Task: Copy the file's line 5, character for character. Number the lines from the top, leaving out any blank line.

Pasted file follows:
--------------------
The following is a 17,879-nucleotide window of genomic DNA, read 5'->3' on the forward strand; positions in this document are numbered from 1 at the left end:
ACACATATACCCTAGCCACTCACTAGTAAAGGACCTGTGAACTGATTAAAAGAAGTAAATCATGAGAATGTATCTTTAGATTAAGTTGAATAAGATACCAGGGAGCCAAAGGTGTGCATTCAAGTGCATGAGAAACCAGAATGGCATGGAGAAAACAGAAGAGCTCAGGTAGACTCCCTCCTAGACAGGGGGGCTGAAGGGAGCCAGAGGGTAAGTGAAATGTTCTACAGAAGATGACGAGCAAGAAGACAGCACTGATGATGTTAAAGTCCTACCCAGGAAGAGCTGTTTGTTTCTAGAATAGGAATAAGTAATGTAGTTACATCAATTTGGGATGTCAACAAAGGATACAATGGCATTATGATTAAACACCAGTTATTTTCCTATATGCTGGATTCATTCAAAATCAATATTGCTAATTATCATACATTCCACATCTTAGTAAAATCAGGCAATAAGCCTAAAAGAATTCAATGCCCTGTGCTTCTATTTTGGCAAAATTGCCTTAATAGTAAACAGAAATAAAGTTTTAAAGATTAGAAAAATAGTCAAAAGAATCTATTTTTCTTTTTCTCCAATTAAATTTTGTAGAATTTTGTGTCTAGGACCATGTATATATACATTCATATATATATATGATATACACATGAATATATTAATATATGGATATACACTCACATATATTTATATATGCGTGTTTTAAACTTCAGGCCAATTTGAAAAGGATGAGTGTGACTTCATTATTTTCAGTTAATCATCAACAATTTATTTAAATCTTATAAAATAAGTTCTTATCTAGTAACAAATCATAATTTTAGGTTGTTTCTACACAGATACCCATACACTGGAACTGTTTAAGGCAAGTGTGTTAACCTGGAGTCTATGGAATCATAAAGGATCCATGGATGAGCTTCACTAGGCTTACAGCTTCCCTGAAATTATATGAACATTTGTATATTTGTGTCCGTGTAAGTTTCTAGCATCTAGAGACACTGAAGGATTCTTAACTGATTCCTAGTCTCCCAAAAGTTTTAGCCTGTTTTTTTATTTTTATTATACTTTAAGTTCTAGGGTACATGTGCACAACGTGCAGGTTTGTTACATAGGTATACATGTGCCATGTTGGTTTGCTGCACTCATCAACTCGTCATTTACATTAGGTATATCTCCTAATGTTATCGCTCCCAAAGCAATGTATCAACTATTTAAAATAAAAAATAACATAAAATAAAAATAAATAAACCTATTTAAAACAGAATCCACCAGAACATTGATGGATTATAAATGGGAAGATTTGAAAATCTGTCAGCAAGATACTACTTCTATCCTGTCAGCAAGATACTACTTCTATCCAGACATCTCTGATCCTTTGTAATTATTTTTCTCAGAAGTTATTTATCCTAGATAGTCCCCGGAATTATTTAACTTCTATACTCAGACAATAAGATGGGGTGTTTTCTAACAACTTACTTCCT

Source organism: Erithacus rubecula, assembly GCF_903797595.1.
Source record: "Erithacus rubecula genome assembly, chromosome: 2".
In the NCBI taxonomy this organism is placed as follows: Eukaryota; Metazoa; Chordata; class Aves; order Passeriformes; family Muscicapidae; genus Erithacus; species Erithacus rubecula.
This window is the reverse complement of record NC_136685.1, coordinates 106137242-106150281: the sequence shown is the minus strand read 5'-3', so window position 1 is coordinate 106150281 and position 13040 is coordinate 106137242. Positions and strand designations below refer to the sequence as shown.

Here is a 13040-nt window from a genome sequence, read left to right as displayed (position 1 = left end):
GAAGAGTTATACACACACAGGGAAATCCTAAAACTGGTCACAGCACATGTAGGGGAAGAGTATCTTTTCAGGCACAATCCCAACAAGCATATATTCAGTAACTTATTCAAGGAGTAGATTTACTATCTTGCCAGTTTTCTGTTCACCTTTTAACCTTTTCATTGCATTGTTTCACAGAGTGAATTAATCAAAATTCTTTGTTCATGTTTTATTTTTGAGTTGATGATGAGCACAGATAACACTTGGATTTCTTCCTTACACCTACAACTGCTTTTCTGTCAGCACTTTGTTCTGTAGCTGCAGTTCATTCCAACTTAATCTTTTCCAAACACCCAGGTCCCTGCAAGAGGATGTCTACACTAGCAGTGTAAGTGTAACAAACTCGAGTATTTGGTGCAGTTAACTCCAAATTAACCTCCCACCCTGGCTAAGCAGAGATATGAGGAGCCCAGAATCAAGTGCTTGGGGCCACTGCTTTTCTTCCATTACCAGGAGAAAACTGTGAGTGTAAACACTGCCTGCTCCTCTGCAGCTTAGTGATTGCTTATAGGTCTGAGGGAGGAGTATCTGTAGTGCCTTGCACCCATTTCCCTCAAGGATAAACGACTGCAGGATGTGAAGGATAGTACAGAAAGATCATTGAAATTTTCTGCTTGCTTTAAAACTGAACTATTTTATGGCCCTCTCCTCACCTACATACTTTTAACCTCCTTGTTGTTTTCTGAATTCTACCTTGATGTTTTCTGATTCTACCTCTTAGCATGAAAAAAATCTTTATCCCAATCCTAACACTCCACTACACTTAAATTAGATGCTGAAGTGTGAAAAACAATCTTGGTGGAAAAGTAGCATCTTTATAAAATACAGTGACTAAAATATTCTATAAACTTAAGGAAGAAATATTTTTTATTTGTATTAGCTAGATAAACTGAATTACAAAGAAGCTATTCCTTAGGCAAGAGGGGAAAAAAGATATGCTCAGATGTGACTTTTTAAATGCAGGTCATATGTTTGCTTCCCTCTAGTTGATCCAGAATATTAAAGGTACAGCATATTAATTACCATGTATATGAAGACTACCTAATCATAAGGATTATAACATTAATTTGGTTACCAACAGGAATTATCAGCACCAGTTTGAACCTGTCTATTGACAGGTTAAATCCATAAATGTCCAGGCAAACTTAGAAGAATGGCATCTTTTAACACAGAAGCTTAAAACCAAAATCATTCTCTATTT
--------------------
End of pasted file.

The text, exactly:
In the NCBI taxonomy this organism is placed as follows: Eukaryota; Metazoa; Chordata; class Aves; order Passeriformes; family Muscicapidae; genus Erithacus; species Erithacus rubecula.